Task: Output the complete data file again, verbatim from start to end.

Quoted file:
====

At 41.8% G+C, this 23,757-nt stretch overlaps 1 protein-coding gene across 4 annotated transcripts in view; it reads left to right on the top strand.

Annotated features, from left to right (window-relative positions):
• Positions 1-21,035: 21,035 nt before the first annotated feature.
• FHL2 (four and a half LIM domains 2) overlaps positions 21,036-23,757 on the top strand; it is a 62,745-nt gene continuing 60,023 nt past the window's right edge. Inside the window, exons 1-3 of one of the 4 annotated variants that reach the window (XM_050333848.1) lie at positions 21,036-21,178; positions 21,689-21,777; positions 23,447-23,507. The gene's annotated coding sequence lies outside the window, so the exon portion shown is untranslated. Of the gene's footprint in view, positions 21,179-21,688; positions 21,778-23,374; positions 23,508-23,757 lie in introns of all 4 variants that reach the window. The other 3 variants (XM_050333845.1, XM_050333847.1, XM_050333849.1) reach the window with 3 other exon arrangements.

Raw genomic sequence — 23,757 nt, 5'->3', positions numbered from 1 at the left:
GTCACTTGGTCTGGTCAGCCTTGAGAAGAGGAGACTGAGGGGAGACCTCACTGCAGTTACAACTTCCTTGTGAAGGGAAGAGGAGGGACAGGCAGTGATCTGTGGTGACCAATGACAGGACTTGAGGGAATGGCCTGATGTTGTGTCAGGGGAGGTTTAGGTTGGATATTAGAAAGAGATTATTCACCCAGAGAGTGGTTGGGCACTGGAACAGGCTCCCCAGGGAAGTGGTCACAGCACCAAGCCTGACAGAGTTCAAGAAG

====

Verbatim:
At 41.8% G+C, this 23,757-nt stretch overlaps 1 protein-coding gene across 4 annotated transcripts in view; it reads left to right on the top strand.

Annotated features, from left to right (window-relative positions):
• Positions 1-21,035: 21,035 nt before the first annotated feature.
• FHL2 (four and a half LIM domains 2) overlaps positions 21,036-23,757 on the top strand; it is a 62,745-nt gene continuing 60,023 nt past the window's right edge. Inside the window, exons 1-3 of one of the 4 annotated variants that reach the window (XM_050333848.1) lie at positions 21,036-21,178; positions 21,689-21,777; positions 23,447-23,507. The gene's annotated coding sequence lies outside the window, so the exon portion shown is untranslated. Of the gene's footprint in view, positions 21,179-21,688; positions 21,778-23,374; positions 23,508-23,757 lie in introns of all 4 variants that reach the window. The other 3 variants (XM_050333845.1, XM_050333847.1, XM_050333849.1) reach the window with 3 other exon arrangements.

Raw genomic sequence — 23,757 nt, 5'->3', positions numbered from 1 at the left:
GTCACTTGGTCTGGTCAGCCTTGAGAAGAGGAGACTGAGGGGAGACCTCACTGCAGTTACAACTTCCTTGTGAAGGGAAGAGGAGGGACAGGCAGTGATCTGTGGTGACCAATGACAGGACTTGAGGGAATGGCCTGATGTTGTGTCAGGGGAGGTTTAGGTTGGATATTAGAAAGAGATTATTCACCCAGAGAGTGGTTGGGCACTGGAACAGGCTCCCCAGGGAAGTGGTCACAGCACCAAGCCTGACAGAGTTCAAGAAG